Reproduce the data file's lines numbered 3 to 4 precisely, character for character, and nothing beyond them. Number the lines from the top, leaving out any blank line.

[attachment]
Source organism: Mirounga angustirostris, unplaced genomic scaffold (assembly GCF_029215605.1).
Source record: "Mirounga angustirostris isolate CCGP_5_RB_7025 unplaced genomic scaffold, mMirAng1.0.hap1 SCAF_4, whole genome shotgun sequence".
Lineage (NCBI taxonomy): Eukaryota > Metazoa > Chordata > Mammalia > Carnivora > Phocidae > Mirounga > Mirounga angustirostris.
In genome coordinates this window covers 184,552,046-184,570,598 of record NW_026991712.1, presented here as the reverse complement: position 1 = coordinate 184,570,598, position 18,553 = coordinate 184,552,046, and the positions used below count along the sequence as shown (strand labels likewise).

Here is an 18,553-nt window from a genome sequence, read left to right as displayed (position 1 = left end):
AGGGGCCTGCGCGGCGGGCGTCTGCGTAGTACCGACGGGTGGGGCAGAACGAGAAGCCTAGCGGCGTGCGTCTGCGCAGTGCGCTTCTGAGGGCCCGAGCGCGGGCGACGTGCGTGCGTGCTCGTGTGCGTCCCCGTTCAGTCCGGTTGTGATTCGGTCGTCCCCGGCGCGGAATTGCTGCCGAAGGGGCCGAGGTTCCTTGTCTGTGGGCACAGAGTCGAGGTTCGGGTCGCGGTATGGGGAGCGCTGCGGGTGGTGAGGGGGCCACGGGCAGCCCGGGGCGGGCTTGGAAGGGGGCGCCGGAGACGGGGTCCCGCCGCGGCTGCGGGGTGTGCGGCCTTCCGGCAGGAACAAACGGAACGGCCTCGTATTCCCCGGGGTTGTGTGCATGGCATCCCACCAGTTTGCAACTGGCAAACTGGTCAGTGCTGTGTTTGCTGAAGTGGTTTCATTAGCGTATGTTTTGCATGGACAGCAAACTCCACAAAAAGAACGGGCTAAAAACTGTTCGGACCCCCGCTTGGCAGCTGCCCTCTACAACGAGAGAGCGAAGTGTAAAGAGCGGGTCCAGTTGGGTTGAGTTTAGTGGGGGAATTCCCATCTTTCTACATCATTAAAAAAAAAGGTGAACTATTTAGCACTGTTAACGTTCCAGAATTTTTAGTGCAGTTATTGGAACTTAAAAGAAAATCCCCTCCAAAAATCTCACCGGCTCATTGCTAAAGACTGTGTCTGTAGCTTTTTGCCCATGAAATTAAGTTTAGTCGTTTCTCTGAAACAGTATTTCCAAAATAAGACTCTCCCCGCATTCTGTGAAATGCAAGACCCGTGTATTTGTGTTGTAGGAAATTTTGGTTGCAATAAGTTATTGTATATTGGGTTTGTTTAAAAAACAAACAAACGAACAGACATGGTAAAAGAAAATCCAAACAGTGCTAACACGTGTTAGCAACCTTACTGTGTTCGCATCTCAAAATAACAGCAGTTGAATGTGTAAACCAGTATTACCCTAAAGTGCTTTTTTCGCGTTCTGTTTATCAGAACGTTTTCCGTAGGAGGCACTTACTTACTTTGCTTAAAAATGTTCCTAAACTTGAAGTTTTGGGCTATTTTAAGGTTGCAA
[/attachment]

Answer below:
Lineage (NCBI taxonomy): Eukaryota > Metazoa > Chordata > Mammalia > Carnivora > Phocidae > Mirounga > Mirounga angustirostris.
In genome coordinates this window covers 184,552,046-184,570,598 of record NW_026991712.1, presented here as the reverse complement: position 1 = coordinate 184,570,598, position 18,553 = coordinate 184,552,046, and the positions used below count along the sequence as shown (strand labels likewise).